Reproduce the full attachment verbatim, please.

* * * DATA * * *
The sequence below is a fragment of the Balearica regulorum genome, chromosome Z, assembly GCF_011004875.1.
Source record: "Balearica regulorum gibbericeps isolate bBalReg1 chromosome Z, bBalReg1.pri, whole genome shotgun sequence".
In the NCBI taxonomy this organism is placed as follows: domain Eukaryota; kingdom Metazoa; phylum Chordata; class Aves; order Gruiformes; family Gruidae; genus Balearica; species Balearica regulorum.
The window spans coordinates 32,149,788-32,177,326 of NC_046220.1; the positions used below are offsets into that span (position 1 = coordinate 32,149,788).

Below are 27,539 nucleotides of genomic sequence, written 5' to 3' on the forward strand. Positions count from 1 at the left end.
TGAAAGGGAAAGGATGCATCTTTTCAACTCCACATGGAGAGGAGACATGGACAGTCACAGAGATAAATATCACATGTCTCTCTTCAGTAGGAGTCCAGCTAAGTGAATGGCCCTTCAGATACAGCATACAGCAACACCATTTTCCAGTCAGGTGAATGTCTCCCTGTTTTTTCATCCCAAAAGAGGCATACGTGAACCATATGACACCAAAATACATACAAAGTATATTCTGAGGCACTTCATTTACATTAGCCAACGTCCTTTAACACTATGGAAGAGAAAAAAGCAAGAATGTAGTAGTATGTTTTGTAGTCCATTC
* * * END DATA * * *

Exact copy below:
The sequence below is a fragment of the Balearica regulorum genome, chromosome Z, assembly GCF_011004875.1.
Source record: "Balearica regulorum gibbericeps isolate bBalReg1 chromosome Z, bBalReg1.pri, whole genome shotgun sequence".
In the NCBI taxonomy this organism is placed as follows: domain Eukaryota; kingdom Metazoa; phylum Chordata; class Aves; order Gruiformes; family Gruidae; genus Balearica; species Balearica regulorum.
The window spans coordinates 32,149,788-32,177,326 of NC_046220.1; the positions used below are offsets into that span (position 1 = coordinate 32,149,788).

Below are 27,539 nucleotides of genomic sequence, written 5' to 3' on the forward strand. Positions count from 1 at the left end.
TGAAAGGGAAAGGATGCATCTTTTCAACTCCACATGGAGAGGAGACATGGACAGTCACAGAGATAAATATCACATGTCTCTCTTCAGTAGGAGTCCAGCTAAGTGAATGGCCCTTCAGATACAGCATACAGCAACACCATTTTCCAGTCAGGTGAATGTCTCCCTGTTTTTTCATCCCAAAAGAGGCATACGTGAACCATATGACACCAAAATACATACAAAGTATATTCTGAGGCACTTCATTTACATTAGCCAACGTCCTTTAACACTATGGAAGAGAAAAAAGCAAGAATGTAGTAGTATGTTTTGTAGTCCATTC